Essentially this blog is about love. My eternal love for Jacob,Rosie,Florence and John. But for me, it is also about death .I wouldn’t be writing it if Rosie hadn’t died.The ‘D’ word is a tricky one. I’ve found people don’t like using it -I can’t say I relish it . But personally I cannot cope with ‘lost’ or passed on .( Again – I an NOT speaking for anyone else ) For me, they do not soften the blow , they just make it more woolly . Death is real , final, and in Rosie’s case untimely, wrong and sad. I continue to be drawn to words about young people who have died. They fly out of newspapers, magazines and books right into my face. I am often bowled over by the wisdom and poignancy in these words and continue to have a feeling of deep ( irrational ) protection towards the young person who has died.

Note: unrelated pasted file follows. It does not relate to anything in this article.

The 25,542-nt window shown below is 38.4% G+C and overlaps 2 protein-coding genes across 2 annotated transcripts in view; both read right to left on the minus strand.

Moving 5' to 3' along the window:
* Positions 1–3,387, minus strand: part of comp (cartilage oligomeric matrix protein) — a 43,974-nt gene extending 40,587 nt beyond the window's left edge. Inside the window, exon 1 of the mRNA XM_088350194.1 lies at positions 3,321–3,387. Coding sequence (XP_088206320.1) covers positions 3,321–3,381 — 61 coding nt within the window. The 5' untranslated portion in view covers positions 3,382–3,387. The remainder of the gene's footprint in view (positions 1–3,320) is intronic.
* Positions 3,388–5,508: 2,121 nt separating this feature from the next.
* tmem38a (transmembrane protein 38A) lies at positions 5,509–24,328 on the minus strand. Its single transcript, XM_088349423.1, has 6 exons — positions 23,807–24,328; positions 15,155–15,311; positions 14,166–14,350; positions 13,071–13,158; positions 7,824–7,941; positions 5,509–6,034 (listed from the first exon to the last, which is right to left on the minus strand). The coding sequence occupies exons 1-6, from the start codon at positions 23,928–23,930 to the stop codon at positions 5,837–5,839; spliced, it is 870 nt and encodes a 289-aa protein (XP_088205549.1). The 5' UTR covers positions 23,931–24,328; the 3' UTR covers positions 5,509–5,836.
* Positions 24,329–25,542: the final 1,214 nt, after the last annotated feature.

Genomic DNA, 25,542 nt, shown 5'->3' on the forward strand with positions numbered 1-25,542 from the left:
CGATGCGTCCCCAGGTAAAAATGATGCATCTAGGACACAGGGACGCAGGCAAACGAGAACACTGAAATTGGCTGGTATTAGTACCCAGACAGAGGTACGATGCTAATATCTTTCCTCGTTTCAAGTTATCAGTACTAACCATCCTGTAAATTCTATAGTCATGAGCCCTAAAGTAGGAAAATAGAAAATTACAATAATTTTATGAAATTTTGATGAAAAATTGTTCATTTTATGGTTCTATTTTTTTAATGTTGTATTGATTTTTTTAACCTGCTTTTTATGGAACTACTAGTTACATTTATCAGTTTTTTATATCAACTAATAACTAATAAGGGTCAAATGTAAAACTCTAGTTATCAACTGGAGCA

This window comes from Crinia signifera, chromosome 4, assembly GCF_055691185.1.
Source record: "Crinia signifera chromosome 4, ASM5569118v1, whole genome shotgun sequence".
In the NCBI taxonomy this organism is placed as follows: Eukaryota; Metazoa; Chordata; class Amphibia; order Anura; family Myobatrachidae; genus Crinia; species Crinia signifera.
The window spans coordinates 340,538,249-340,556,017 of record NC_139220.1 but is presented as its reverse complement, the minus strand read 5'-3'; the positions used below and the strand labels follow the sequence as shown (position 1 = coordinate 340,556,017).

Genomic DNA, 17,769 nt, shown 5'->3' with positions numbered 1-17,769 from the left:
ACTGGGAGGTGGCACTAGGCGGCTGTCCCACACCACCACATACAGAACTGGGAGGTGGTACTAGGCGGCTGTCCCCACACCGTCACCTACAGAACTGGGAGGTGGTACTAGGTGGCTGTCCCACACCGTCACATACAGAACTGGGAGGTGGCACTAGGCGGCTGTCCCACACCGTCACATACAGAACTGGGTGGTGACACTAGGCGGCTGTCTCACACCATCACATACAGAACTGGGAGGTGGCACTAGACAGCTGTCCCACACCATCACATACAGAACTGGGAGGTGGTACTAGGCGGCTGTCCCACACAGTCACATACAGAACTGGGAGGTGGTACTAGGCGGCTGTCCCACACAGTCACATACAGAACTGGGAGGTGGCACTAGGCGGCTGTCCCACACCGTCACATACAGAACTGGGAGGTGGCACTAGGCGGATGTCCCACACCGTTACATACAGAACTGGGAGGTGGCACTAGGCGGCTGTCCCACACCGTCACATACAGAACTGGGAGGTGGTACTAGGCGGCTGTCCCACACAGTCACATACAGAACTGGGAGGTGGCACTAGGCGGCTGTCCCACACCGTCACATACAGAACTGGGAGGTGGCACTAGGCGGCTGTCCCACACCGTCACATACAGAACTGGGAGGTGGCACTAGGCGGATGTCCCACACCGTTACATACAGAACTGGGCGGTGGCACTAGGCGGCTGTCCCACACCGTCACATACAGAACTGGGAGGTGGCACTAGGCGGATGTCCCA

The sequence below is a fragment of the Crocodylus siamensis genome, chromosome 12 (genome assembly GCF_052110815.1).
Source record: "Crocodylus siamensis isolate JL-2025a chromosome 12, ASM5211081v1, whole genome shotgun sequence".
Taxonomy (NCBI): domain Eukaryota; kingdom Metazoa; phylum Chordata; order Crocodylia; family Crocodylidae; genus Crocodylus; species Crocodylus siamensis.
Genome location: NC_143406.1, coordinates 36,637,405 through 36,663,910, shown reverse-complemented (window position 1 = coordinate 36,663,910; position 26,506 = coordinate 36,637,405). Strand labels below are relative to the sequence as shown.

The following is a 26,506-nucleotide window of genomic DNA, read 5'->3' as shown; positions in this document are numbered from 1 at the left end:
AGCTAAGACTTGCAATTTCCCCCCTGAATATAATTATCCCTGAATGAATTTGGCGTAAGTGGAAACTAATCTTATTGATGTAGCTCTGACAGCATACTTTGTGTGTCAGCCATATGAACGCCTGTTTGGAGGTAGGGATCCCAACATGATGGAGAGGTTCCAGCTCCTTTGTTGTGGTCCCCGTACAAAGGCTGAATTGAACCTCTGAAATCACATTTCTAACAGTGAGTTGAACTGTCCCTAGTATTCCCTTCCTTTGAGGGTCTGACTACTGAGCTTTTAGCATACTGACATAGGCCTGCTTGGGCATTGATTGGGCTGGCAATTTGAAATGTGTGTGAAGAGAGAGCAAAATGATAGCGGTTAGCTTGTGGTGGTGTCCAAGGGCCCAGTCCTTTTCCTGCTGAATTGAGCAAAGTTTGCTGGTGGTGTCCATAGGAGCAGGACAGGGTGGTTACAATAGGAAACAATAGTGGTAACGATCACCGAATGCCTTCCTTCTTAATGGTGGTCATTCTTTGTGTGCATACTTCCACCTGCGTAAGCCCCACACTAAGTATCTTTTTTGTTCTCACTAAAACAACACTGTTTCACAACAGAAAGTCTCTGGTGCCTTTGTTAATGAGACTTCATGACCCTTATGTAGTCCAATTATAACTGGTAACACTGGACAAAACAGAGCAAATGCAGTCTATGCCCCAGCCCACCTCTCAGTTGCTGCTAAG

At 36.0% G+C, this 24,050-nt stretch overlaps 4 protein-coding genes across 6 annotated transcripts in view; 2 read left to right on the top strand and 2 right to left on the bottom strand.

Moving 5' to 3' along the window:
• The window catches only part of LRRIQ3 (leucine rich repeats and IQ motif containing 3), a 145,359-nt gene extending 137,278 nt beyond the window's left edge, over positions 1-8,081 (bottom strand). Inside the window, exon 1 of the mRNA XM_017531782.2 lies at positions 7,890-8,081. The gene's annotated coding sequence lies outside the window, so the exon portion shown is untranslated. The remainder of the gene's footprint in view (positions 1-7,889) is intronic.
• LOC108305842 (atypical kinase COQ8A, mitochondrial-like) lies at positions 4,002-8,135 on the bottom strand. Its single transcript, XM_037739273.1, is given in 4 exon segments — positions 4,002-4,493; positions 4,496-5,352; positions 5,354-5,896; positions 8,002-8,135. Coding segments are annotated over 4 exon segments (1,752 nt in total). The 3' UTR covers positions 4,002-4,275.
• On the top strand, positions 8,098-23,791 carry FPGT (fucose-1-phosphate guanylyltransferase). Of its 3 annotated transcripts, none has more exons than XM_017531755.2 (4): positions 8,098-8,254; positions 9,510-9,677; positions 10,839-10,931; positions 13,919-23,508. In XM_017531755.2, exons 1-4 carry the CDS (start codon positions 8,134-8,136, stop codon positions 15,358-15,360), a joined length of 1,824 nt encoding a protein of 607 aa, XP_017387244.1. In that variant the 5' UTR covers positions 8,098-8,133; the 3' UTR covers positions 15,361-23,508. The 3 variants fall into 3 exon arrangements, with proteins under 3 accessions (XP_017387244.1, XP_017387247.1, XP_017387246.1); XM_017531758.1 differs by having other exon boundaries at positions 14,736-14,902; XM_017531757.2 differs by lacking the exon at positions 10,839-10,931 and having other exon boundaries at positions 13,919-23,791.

On Saturday ,I read what the actor Paul Bettany had written about the sudden death of his eight year old brother , when he was sixteen .
‘His death has had a profound effect on how I am as a parent, in good and bad ways. In the playground I am a neurotic parent. I really have to fight that instinct to surround them in bubble wrap and put a helmet on them. But there is a huge gift to come from it as well in that, yes, life is fragile – and, yes, we are in a precarious situation – but it is also spectacularly precious. It’s hard to say and take out of the context of my life and see it objectively, but I feel that it has informed the level of my concentration on my children and my concentration on the present and their childhood.’
I feel that – except substitute The playground for The Night Bus ( or similar ).